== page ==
In the past, I’ve come across Crestron devices on corporate networks. They are enterprise appliances for handling and automating audio/visual data and peripherals. Think conferencing or display automation. With default or weak credentials, the appliances can be accessed over several ports including FTP, Telnet, SSH, and others.
I acquired several current-gen Crestron 3-series devices through an auction at my local university. They were upgrading their gear and getting rid of what they had that was out of warranty, even if it was still perfectly good.
I soon realized, though, that they are little more than sophisticated input switchers if you also don’t have Crestron Toolbox. This limitation in the enterprise-grade Crestron devices is a common problem. I started searching on how to actually use the devices after getting them home and quickly found Reddit and other posts opining the same issue. The devices were expensive manual switchers without Crestron Toolbox.
Crestron Toolbox and its ancillary Simpl framework and IDE enable Crestron administrators to develop applications to automate not only Crestron devices, but audio/visual devices by other manufacturers as well. Crestron Toolbox and Simpl installers are very hard to get a hold of if you are not a Crestron vendor, and it is held closely with an NDA.
The Simpl IDE created by Crestron allows an administrator to develop applications visually without code for particular Crestron devices. If you are feeling brave though, you can also begin writing modules of re-usable functions in a language called Simpl+. Simpl+ gets converted into C# and compiled into a sandbox. This sandbox is effectively a set of methods exposed to Simpl+ that Crestron controls fully for file system or other access.
Simpl applications are signed using a special Crestron certificate. This prevents an arbitrary application from being loaded onto the devices. The code must have been compiled by the Simpl IDE in order to be run on the devices.
By default, command prompt access to Crestron devices is sandboxed. Even as an administrator, you do not have full file system access. My 3-Series devices were running Windows CE 7.0 with .NET Compact Framework 3.5. With authentication disabled, the default credentials are crestron:<blank>. I’m not much of a hardware person so I made no attempt to open up the devices. I wanted to do purely remote research. I started with nmap.
After logging into Telnet and SSH and looking around the exposed file system (while also navigating Crestron PDFs), I decided to focus on the Simpl applications. Simpl applications have a lpz extension and are just zip files.
Attempting to replace specific executables within the lpz file didn’t work, but I’m not sure this is still a dead end. I attempted this testing before I fully understood the CPU architecture and executable requirements of Windows CE. It may still be possible to make a quick swap and achieve a similar sandbox breakout. In the end, the code you compile from Simpl ends up as a signed .NET DLL in the lpz application, loaded by a signed harness application.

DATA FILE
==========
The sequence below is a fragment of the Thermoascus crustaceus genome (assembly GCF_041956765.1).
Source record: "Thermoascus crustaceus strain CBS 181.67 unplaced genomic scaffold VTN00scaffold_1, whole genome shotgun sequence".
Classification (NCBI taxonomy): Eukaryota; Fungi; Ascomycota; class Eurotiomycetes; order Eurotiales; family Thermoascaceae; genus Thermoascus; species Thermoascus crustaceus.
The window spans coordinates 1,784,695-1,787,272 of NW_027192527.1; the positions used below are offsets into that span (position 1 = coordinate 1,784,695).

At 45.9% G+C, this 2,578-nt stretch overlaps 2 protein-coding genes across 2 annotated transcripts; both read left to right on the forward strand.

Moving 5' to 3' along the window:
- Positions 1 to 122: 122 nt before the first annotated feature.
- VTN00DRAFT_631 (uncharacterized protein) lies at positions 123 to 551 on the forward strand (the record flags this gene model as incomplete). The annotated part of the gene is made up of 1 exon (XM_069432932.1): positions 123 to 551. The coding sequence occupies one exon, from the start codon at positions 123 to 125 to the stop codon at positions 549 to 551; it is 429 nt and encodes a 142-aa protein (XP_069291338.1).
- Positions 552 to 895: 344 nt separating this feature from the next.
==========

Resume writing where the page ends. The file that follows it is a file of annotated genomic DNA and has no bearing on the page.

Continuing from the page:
The sandbox is enforced at compile-time, not while running on the device. This may seem counter-intuitive, but it effectively means the functions exposed to Simpl+ at compile-time are controlled by Crestron, not the .NET Framework. Listing directories in Simpl will show you the directories Crestron wants to show you, not what is actually there. In order to sign my own C# code, I started investigating how Simpl went from Simpl+ code -> C# -> compiled DLL -> signed DLL.
During compilation, Crestron Toolbox creates a working directory which it outputs the new C# before compiling and signing. I used ProcMon to monitor what processes were spawned during the compilation process and csc.exe is called directly on the C# code in the working directory. I ended up writing a small wrapper for csc.exe that would copy my C# code (altered from a copy of the real C# generated) over the generated C# before passing the args along to the real csc.exe to compile the tampered-with code. It worked and I had a signed lpz file with my own C# code that would run outside of the intended application sandbox.
There may be more issues with signing in general, but I stopped looking once I could sign my own code outside of the sandbox.
There is no real usable command shell on these devices outside of the sandbox shell you log in to. I had arbitrary code execution, but writing new code and deploying a new application is more than tedious when you want to change something slightly. Unfortunately, there don’t seem to be any cookie-cutter WinCE Metasploit payloads.
I ended up writing a small connect-back shell with basic functionality. This shell is uploaded as a signed application in Github, along with the source code. You can load this application without Crestron Toolbox, you only need remote authenticated access. You can see the difference immediately in the exposed file system to the connect-back shell vs accessing over SSH or telnet.
Many Crestron devices of this nature have two interfaces, one for LAN and one for Control. If configured with both a LAN and Control port, they could make excellent pivot points. These are also Windows machines, but aren’t running any host-based IDS or AV. They would be an great location for persistence.